THE introduction of the 5g network has brought on a host of conspiracy chatter.
One of the most persistent of such theories is that 5G networks, gradually being rolled out across the world, is the cause of the coronavirus.
What are the 5G conspiracies?
Shortly after coronavirus gripped the world, videos and audios began spreading on several platforms such as Facebook, Twitter and WhatsApp with claims that the introduction of 5G networks across the globe is the cause of the disease, which has infected over 1.8 million people worldwide and killed over 116,000.
These unfounded claims suggested that the most powerful people in the world are behind a cover-up to spread the virus across the world.
It is claimed that 5G towers emit radiations which attacks the immune system, causing them to weaken, making it easier for people to contract Covid-19.
China reported its first case of coronavirus in 2019, which actually began in a wet market in Wuhan – the same year 5G networks became more prominent around the world.
This is thought to have been the reason conspiracy theorists decided there was a link between the two.
Also, maps began to surface claiming to show that the spread of coronavirus was higher in areas where 5G networks had been adopted.
These maps showed areas with larger populations, which are more susceptible to the spread of coronavirus.
Other theories have gone as far to suggest the new £20 bank notes reveal symbols that suggest 5G networks are the cause of coronavirus.
Although health concerns have been raised concerning 5G networks, the connection to coronavirus is unfounded.
The World Health Organisation has debunked the 5G claims, saying: "Viruses cannot travel on radio waves/mobile networks.
"Covid-19 is spreading in many countries that do not have 5G mobile networks."
Despite this, YouTube, Facebook, Twitter and other platforms have had to take action to limit the spread of misinformation on coronavirus following attacks on mobile network towers in Britain, while Huawei has urged Britain not to go back on 5G plans.
Some conspiracists claim that the new 5g network makes users more susceptible to hacking.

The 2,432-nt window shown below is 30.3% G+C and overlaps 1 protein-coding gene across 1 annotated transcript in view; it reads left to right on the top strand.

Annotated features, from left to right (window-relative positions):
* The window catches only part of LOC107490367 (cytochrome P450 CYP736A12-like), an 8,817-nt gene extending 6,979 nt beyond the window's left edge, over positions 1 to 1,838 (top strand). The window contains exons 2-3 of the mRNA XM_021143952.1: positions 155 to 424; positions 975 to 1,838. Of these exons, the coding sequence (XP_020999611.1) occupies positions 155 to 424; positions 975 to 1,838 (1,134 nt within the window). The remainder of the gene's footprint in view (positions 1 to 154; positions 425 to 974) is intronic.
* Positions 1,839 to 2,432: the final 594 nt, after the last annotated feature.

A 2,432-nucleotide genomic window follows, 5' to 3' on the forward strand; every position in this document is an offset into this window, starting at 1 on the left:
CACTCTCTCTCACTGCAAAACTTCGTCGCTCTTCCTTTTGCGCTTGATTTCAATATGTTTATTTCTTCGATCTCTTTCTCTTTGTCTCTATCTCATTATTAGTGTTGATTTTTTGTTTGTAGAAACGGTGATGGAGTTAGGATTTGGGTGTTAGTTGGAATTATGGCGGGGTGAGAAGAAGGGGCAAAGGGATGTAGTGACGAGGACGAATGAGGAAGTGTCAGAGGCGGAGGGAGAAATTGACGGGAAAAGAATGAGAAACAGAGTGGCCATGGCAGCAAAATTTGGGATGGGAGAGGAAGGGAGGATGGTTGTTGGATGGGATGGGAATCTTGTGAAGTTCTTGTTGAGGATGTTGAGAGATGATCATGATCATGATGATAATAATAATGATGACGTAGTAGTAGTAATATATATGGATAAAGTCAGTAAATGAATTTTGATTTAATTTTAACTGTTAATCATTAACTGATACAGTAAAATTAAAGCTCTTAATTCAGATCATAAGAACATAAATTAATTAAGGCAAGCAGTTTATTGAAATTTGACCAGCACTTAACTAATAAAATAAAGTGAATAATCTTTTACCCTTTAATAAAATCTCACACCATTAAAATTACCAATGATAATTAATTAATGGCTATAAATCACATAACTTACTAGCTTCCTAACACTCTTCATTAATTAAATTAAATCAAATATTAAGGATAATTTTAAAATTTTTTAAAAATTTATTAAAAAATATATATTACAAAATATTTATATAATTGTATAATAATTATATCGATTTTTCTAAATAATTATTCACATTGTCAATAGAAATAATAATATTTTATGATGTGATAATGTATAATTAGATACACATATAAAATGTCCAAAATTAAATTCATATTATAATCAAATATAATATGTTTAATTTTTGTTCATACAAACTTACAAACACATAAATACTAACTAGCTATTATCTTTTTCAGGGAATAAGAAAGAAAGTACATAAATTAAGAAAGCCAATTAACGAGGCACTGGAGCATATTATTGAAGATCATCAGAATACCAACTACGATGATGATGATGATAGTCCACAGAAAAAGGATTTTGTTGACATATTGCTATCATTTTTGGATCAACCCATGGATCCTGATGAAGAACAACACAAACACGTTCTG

"5G isn’t necessarily easier to hack than its predecessors, but it will connect many more devices, so protection from malign actors becomes a larger concern," writes the Washington Post.
Donald Trump says that Huawei's 5g represents a national threat to security, without necessarily specifying how. The President claimed it is connected to the Chinese government.
Which countries have the 5g network?
Several countries are adopting the 5G mobile networks, which has been hailed as an advancement in wireless technology.
Under 5G, there will be a higher bandwidth and faster speeds, and a vast improvement on 4G networks.
Several countries across the world have already adopted 5G networks with more to follow suit in the coming years.
The countries said to be the leading the 5G innovation include the UK, US, China, Germany, France , South Korea and Japan.
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Which celebrities have backed the 5G conspiracy theories?
Several celebrities and influencers have lent their voices to the spread of the misinformation surrounding coronavirus' spread and 5G networks.
This Morning host Eamon Holmes defended the claims saying: "What I don't accept is mainstream media immediately slapping that down as not true when they don't know it's not true."
Boxer Amir Khan also posted a video saying coronavirus is 'man-made' in order to test 5G.
Ex-footballer David Icke has also said 5G is to blame for the spread of the disease.
Other celebrities who have bought into the theory include actor Woody Harrelson and singer MIA.
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